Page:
What truly makes Italian Greyhounds great city companions, though, is their gentle and affectionate nature – they thrive on bonding with their humans and will want to come everywhere with you. Once the zoomies have worn off, you can expect them to snuggle with you on the sofa or burrow under the covers as you sleep.

6. Maltese

This companion breed is charming, playful and full of confidence and personality, meaning they will quite happily adjust to living in the city. Known for their stunning floor-length white coat, the chic Maltese will turn heads on the city streets, which are also ideal places to walk them to avoid their glossy locks becoming muddy messes, as is the case with taking them on more rural walking routes. Either way, regular coat care and grooming is vital to prevent their fur from becoming matted and uncomfortable. One thing to also be aware of is that Maltese dogs make fantastic watchdogs, so they may have a tendency to bark at your neighbours.

7. English Bulldog

Expert loungers who can turn any cushioned space into a cosy haven, English Bulldogs have an easy-going nature that makes them very adaptable to various living situations, including small flats and city living. They don’t really bark unless absolutely necessary, which is good news for residents of flats who want a silly but chill dog who may or may not share the sofa with you. They have an unwavering determination (read: stubbornness), which can make them difficult to convince when it comes to taking them outside to places they’re not interested in going – but if they refuse, they’ll be more than happy to snooze all day and wait for you to get back for dinnertime. The ultimate oversized cuddle buddy, snuggling up to these chonks at night is a great way to keep your heating bill down.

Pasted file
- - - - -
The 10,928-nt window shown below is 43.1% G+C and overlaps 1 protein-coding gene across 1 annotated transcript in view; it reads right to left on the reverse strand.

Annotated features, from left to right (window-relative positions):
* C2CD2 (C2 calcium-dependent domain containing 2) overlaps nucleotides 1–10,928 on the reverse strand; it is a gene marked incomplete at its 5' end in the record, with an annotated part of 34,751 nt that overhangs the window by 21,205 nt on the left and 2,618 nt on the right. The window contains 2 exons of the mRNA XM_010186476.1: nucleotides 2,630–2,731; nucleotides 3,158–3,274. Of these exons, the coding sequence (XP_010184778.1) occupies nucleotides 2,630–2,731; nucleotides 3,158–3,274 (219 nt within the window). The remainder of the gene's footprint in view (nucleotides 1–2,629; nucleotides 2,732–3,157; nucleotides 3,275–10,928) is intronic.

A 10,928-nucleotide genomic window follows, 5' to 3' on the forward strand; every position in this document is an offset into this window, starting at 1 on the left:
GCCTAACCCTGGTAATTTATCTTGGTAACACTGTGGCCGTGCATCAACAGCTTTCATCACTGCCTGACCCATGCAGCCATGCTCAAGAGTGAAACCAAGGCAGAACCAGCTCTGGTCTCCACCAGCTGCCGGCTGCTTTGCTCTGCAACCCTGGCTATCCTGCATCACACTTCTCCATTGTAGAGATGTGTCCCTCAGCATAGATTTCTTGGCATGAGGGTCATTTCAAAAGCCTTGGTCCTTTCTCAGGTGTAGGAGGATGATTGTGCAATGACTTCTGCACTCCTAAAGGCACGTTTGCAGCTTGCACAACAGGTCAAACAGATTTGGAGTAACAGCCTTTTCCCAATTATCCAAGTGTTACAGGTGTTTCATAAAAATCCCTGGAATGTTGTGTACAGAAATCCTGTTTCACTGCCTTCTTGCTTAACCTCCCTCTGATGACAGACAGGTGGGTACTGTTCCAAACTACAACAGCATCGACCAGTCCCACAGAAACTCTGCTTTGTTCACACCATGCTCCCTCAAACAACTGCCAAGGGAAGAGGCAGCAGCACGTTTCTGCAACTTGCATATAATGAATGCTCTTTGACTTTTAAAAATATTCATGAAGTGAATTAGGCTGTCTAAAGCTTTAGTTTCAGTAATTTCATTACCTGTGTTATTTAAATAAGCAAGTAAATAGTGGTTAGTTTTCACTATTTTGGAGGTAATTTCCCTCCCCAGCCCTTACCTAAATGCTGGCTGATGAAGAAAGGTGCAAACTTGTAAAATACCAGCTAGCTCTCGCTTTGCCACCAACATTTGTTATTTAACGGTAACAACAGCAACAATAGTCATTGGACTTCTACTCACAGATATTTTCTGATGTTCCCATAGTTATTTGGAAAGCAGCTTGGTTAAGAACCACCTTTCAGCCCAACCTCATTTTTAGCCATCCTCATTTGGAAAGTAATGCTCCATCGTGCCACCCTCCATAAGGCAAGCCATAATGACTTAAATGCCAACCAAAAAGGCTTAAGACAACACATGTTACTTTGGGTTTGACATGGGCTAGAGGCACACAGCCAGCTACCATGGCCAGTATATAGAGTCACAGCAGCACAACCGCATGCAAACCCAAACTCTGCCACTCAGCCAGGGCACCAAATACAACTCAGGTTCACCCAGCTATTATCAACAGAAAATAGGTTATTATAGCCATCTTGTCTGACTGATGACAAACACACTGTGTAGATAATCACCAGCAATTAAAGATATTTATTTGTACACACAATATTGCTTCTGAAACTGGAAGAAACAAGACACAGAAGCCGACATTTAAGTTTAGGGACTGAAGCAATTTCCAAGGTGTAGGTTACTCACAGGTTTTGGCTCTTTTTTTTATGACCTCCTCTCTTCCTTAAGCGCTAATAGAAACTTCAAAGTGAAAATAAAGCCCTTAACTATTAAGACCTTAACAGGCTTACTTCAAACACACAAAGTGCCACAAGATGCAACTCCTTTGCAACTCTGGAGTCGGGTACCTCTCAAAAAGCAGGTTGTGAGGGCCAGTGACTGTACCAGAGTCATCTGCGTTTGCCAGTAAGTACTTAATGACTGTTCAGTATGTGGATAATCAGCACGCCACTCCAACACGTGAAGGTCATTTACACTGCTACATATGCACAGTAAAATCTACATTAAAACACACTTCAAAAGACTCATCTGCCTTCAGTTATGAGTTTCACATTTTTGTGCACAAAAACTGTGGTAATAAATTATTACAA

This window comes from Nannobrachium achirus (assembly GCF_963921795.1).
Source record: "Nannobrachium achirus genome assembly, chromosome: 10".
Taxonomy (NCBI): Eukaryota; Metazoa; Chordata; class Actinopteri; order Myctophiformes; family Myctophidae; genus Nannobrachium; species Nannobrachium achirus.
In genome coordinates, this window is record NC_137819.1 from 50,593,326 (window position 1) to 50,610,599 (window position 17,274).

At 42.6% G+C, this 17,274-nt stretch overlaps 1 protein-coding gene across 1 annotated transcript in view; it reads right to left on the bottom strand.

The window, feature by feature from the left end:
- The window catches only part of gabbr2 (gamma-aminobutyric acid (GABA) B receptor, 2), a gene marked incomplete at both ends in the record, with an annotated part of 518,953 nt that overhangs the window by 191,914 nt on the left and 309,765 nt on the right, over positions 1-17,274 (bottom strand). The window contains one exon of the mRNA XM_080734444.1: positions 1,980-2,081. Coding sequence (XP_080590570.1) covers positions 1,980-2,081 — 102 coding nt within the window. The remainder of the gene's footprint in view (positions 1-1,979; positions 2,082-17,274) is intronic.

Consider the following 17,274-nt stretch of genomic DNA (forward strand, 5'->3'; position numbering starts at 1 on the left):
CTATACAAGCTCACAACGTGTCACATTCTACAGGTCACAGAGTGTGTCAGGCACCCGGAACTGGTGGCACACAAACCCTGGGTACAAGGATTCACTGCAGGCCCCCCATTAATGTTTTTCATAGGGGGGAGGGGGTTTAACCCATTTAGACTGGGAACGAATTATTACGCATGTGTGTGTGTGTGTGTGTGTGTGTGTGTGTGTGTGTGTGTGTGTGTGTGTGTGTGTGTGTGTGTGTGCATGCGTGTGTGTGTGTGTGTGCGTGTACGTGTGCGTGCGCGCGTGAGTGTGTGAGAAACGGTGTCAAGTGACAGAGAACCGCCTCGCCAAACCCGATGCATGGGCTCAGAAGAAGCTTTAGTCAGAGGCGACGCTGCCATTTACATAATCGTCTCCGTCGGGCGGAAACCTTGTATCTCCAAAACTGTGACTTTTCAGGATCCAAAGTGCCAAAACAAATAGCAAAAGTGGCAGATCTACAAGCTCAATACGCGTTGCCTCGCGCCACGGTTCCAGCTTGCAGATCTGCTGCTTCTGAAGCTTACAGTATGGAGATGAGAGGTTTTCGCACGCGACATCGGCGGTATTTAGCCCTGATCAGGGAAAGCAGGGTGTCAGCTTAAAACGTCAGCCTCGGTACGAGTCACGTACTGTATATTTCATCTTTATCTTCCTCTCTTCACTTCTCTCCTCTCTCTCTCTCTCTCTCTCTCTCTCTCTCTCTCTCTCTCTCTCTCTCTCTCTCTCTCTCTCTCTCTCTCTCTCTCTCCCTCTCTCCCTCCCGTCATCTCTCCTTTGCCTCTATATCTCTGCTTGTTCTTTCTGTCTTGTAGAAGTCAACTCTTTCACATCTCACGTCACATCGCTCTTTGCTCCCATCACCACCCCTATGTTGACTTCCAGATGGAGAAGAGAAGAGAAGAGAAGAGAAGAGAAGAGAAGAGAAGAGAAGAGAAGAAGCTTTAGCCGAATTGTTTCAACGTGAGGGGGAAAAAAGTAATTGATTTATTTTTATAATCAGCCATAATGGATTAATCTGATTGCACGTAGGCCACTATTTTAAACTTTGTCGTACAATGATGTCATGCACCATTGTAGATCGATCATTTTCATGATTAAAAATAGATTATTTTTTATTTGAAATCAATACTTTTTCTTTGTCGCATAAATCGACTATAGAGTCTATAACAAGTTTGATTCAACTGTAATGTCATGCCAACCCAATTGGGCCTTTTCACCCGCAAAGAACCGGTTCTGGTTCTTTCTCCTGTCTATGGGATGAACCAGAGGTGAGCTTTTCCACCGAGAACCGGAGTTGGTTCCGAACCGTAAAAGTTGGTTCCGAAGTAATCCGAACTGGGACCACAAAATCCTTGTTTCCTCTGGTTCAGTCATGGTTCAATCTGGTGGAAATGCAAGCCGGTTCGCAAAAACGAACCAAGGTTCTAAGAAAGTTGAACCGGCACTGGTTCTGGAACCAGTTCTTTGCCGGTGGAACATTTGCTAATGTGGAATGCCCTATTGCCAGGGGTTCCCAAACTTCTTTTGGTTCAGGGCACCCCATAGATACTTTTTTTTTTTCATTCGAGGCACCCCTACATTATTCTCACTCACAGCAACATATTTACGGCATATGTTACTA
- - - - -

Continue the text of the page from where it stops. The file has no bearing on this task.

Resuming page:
8. Miniature Pinscher

Miniature Pinscher’s subvert any assumption that small dogs are shy or anxious; these little guys are confident, full of spirit and extroverted AF – meaning they can take on whatever city life throws at them. Training for this breed is essential since they have a stubborn streak and tend to get a bit cocky, but once you’ve got them trained, they make excellent companions if you’re happy to take them out and about with you, as they need plenty of exercise and stimulation to tire them out. Less likely to lounge around in the office or on the sofa, Min Pins can still live happily in a flat if you give them daily walks and plenty of playtime (they’re very big on toys).

9. Corgi

Does it get any more British – or regal – than a Corgi? Loyal and loveable, Corgis, though not tiny, are well-suited to city life because of their manageable size and adaptable temperament. They really like to exercise and go for walks but also are perfectly happy to chill out inside, too. They like being around their people, which makes them great WFH companions, as long as you can take regular breaks for playtime, attention and a long lunchtime stroll.

Originally bred to herd cattle and sheep in Wales – their short legs allowed them to dodge kicks and keep up with the herd – Corgis have a history of working hard and taking cues from their pet parents. These days, Corgis are more likely to herd their humans around the house, so don’t be surprised if your Corgi tries to round you and your mates up for last orders at the pub.

10. Boston Terrier

Thanks to their compact size and easy-going nature, Boston Terriers are great for city living. Just as happy running alongside your bike as you cruise the back streets to work as they are snuggled up in your lap for the day, these tuxedo pups are equal parts adorable and sassy; they have playful, friendly personalities and are bundles of energy. When not making you laugh with their quirky behaviour, they love nothing more than cuddling up with their humans on the couch. These dogs are also eager to please and intelligent, which makes them easy to train – a great trait for first-time dog pet parents.

Ro Elfberg

Ro is The Wildest’s Senior Editor. She has previously written and copy-edited for British Vogue, Glamour and DICE. When she’s not being manipulated into dishing out Dreamies to Kobe the cat, she spends her free time trying to convince her snake, Butters, to wear a tiny hat.

Related articles